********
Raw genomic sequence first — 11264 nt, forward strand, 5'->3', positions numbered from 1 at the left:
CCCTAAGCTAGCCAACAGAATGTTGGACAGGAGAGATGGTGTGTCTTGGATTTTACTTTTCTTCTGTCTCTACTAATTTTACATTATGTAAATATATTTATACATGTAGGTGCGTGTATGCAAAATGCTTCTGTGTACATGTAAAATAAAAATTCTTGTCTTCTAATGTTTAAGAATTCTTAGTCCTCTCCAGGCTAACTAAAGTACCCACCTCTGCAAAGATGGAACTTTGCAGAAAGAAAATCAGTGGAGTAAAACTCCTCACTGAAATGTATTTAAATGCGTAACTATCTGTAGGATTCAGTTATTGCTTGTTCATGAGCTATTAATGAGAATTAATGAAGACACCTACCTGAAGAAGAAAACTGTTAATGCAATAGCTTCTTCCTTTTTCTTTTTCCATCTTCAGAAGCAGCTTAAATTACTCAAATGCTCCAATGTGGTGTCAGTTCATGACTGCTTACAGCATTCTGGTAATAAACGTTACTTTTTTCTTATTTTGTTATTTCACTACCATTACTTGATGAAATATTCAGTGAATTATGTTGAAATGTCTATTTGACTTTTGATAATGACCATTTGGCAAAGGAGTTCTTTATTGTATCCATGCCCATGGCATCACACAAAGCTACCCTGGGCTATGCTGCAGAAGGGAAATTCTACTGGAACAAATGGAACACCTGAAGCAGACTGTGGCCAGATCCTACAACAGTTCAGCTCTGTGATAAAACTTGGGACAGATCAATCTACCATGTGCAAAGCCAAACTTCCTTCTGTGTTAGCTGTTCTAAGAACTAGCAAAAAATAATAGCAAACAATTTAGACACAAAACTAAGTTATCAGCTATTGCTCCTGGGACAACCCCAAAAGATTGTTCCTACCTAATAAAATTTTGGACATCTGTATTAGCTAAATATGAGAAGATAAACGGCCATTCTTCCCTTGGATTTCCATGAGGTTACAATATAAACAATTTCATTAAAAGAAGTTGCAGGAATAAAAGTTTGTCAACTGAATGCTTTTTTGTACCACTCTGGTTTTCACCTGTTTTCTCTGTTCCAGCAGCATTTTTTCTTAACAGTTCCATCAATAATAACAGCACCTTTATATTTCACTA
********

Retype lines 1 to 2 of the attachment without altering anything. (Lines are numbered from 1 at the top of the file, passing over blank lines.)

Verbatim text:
Raw genomic sequence first — 11264 nt, forward strand, 5'->3', positions numbered from 1 at the left:
CCCTAAGCTAGCCAACAGAATGTTGGACAGGAGAGATGGTGTGTCTTGGATTTTACTTTTCTTCTGTCTCTACTAATTTTACATTATGTAAATATATTTATACATGTAGGTGCGTGTATGCAAAATGCTTCTGTGTACATGTAAAATAAAAATTCTTGTCTTCTAATGTTTAAGAATTCTTAGTCCTCTCCAGGCTAACTAAAGTACCCACCTCTGCAAAGATGGAACTTTGCAGAAAGAAAATCAGTGGAGTAAAACTCCTCACTGAAATGTATTTAAATGCGTAACTATCTGTAGGATTCAGTTATTGCTTGTTCATGAGCTATTAATGAGAATTAATGAAGACACCTACCTGAAGAAGAAAACTGTTAATGCAATAGCTTCTTCCTTTTTCTTTTTCCATCTTCAGAAGCAGCTTAAATTACTCAAATGCTCCAATGTGGTGTCAGTTCATGACTGCTTACAGCATTCTGGTAATAAACGTTACTTTTTTCTTATTTTGTTATTTCACTACCATTACTTGATGAAATATTCAGTGAATTATGTTGAAATGTCTATTTGACTTTTGATAATGACCATTTGGCAAAGGAGTTCTTTATTGTATCCATGCCCATGGCATCACACAAAGCTACCCTGGGCTATGCTGCAGAAGGGAAATTCTACTGGAACAAATGGAACACCTGAAGCAGACTGTGGCCAGATCCTACAACAGTTCAGCTCTGTGATAAAACTTGGGACAGATCAATCTACCATGTGCAAAGCCAAACTTCCTTCTGTGTTAGCTGTTCTAAGAACTAGCAAAAAATAATAGCAAACAATTTAGACACAAAACTAAGTTATCAGCTATTGCTCCTGGGACAACCCCAAAAGATTGTTCCTACCTAATAAAATTTTGGACATCTGTATTAGCTAAATATGAGAAGATAAACGGCCATTCTTCCCTTGGATTTCCATGAGGTTACAATATAAACAATTTCATTAAAAGAAGTTGCAGGAATAAAAGTTTGTCAACTGAATGCTTTTTTGTACCACTCTGGTTTTCACCTGTTTTCTCTGTTCCAGCAGCATTTTTTCTTAACAGTTCCATCAATAATAACAGCACCTTTATATTTCACTA